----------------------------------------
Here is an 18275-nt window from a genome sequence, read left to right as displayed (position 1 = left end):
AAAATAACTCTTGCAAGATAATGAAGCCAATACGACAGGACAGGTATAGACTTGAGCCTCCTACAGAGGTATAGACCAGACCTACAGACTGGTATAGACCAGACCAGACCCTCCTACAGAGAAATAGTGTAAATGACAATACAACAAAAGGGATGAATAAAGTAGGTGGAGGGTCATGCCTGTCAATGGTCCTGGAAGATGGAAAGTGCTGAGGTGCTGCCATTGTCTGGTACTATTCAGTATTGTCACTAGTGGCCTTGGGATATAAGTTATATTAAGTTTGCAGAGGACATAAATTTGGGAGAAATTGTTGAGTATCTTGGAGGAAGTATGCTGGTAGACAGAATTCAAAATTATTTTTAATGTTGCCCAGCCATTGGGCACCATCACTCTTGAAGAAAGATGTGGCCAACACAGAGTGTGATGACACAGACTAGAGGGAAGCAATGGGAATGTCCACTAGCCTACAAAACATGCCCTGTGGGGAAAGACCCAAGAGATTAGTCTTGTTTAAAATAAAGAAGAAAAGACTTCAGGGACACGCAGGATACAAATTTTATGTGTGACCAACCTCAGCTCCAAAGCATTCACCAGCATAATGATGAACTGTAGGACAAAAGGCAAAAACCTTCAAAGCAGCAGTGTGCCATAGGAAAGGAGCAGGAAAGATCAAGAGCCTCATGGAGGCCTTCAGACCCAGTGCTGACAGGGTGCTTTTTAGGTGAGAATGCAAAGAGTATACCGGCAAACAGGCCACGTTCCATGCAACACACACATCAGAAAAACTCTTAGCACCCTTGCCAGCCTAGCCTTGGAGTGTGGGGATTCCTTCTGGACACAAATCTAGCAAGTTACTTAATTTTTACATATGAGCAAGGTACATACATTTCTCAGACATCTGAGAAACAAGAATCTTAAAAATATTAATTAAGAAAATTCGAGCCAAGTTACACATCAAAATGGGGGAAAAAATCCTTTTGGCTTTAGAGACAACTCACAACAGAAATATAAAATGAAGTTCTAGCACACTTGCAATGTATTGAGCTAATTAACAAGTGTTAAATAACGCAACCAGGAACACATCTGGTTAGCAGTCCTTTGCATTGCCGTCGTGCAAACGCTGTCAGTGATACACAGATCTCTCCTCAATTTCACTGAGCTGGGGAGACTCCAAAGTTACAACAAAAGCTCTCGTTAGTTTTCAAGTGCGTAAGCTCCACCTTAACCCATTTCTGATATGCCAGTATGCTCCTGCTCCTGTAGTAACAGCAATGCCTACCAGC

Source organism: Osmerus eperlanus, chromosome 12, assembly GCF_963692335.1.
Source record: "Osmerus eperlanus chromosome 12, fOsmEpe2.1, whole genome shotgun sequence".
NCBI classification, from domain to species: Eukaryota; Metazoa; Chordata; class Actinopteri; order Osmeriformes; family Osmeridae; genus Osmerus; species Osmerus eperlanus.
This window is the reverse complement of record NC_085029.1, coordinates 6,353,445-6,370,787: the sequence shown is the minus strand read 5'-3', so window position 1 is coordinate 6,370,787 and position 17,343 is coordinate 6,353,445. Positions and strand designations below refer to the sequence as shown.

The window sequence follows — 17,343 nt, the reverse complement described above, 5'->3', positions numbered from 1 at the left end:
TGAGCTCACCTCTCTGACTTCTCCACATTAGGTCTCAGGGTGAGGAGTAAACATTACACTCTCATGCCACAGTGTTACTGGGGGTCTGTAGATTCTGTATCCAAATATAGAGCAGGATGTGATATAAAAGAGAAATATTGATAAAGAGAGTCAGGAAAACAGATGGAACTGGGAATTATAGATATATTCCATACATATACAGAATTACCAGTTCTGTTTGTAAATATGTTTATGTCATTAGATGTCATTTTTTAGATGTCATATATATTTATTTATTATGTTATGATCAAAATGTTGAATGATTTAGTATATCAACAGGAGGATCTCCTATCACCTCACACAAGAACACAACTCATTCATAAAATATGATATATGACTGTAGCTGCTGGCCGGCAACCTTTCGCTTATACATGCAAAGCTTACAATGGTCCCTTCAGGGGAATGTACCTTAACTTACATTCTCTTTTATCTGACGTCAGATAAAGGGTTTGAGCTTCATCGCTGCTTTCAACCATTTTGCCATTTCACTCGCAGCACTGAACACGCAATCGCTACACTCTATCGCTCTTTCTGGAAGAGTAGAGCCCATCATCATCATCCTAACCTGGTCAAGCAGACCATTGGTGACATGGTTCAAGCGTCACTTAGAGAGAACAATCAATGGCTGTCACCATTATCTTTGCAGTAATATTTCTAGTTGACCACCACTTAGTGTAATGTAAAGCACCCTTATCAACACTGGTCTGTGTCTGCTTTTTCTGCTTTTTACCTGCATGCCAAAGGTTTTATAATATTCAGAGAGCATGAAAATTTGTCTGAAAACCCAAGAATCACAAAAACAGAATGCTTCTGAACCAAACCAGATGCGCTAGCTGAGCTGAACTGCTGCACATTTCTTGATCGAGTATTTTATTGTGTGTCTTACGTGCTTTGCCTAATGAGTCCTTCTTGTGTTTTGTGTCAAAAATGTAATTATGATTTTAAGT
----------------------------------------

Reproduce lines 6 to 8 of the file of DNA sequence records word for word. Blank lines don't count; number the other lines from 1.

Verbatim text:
This window is the reverse complement of record NC_085029.1, coordinates 6,353,445-6,370,787: the sequence shown is the minus strand read 5'-3', so window position 1 is coordinate 6,370,787 and position 17,343 is coordinate 6,353,445. Positions and strand designations below refer to the sequence as shown.

The window sequence follows — 17,343 nt, the reverse complement described above, 5'->3', positions numbered from 1 at the left end:
TGAGCTCACCTCTCTGACTTCTCCACATTAGGTCTCAGGGTGAGGAGTAAACATTACACTCTCATGCCACAGTGTTACTGGGGGTCTGTAGATTCTGTATCCAAATATAGAGCAGGATGTGATATAAAAGAGAAATATTGATAAAGAGAGTCAGGAAAACAGATGGAACTGGGAATTATAGATATATTCCATACATATACAGAATTACCAGTTCTGTTTGTAAATATGTTTATGTCATTAGATGTCATTTTTTAGATGTCATATATATTTATTTATTATGTTATGATCAAAATGTTGAATGATTTAGTATATCAACAGGAGGATCTCCTATCACCTCACACAAGAACACAACTCATTCATAAAATATGATATATGACTGTAGCTGCTGGCCGGCAACCTTTCGCTTATACATGCAAAGCTTACAATGGTCCCTTCAGGGGAATGTACCTTAACTTACATTCTCTTTTATCTGACGTCAGATAAAGGGTTTGAGCTTCATCGCTGCTTTCAACCATTTTGCCATTTCACTCGCAGCACTGAACACGCAATCGCTACACTCTATCGCTCTTTCTGGAAGAGTAGAGCCCATCATCATCATCCTAACCTGGTCAAGCAGACCATTGGTGACATGGTTCAAGCGTCACTTAGAGAGAACAATCAATGGCTGTCACCATTATCTTTGCAGTAATATTTCTAGTTGACCACCACTTAGTGTAATGTAAAGCACCCTTATCAACACTGGTCTGTGTCTGCTTTTTCTGCTTTTTACCTGCATGCCAAAGGTTTTATAATATTCAGAGAGCATGAAAATTTGTCTGAAAACCCAAGAATCACAAAAACAGAATGCTTCTGAACCAAACCAGATGCGCTAGCTGAGCTGAACTGCTGCACATTTCTTGATCGAGTATTTTATTGTGTGTCTTACGTGCTTTGCCTAATGAGTCCTTCTTGTGTTTTGTGTCAAAAATGTAATTATGATTTTAAGT